June 2004
Volume 4, Issue 8
Free
Vision Sciences Society Annual Meeting Abstract  |   August 2004
Change detection: changing features are not a necessary condition, visual transients do the job
Author Affiliations
  • Frans A. J. Verstraten
    Utrecht University, The Netherlands
Journal of Vision August 2004, Vol.4, 492. doi:10.1167/4.8.492
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      Frans A. J. Verstraten, Ryota Kanai; Change detection: changing features are not a necessary condition, visual transients do the job. Journal of Vision 2004;4(8):492. doi: 10.1167/4.8.492.

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      © ARVO (1962-2015); The Authors (2016-present)

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Abstract

A visual transient due to a sudden visual change is generally considered to draw our attention to a location of interest. In a series of experiments we investigated how visual transients facilitate change detection in a scene. In line with earlier reports, we found that a transient sensation has its roots in a temporal interaction at a monocular processing level. Interestingly, we also show that visual transients make it possible to detect a change in the eye of origin, despite the fact that observers have no clue as to which eye is stimulated. That is, visual transients are detected even when there is no perceptual change in the visual content after binocular fusion. More importantly, we show that observers cannot distinguish the transient due to a change in eye of origin from a feature change (the orientation of a Gabor). Both are perceived as actual feature changes. We conclude that a transient signal is sufficient for the visual system to judge whether something has changed over time and that feature changes are helpful but not necessary to perceive change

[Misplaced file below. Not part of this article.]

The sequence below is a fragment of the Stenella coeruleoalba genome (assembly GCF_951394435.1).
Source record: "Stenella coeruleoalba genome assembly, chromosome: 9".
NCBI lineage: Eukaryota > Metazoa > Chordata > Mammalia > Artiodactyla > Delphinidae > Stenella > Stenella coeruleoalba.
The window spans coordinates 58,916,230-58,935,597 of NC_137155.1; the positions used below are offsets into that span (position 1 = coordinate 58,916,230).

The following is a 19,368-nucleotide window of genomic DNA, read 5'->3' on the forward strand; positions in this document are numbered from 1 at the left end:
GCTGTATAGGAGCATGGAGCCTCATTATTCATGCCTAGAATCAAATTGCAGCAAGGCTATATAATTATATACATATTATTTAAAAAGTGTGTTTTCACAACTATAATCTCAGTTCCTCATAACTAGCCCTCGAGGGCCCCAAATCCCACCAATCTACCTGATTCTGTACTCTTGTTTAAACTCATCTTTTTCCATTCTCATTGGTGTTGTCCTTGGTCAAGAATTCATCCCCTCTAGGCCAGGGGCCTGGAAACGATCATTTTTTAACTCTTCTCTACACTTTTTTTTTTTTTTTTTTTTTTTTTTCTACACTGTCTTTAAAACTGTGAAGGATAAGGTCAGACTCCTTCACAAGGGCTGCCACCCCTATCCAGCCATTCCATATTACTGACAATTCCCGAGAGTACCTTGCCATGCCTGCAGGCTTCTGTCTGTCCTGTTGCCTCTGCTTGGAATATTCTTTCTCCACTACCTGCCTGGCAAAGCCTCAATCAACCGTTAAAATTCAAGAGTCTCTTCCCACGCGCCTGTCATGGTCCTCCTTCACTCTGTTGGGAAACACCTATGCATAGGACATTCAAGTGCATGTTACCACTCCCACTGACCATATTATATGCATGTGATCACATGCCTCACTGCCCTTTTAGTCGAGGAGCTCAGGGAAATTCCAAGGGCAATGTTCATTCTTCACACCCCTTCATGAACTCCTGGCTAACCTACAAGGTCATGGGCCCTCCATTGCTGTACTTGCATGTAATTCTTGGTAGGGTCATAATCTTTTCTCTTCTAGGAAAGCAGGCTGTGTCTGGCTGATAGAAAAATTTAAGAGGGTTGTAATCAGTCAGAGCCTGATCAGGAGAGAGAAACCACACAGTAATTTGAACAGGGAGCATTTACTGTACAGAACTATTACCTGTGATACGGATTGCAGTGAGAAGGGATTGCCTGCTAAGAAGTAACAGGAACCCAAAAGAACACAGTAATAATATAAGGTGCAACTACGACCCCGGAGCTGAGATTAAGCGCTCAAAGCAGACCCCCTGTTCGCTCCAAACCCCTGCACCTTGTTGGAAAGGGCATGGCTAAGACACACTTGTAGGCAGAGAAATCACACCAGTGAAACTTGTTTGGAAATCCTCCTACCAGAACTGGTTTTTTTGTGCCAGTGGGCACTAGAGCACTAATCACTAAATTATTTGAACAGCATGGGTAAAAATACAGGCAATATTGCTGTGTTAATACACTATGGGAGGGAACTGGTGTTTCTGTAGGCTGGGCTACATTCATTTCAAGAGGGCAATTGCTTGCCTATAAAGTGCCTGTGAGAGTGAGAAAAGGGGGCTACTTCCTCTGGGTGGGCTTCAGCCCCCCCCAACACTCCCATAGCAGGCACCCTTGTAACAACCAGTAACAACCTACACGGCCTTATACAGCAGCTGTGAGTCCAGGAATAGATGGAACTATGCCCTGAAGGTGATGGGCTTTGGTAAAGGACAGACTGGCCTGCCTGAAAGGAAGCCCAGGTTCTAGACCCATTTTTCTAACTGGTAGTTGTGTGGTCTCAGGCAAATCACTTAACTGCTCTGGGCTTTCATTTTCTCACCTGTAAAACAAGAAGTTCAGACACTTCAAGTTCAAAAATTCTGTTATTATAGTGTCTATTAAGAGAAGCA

Verstraten, F. A. J., Kanai, R.(2004). Change detection: changing features are not a necessary condition, visual transients do the job [Abstract]. Journal of Vision, 4( 8): 492, 492a, http://journalofvision.org/4/8/492/, doi:10.1167/4.8.492. [CrossRef]
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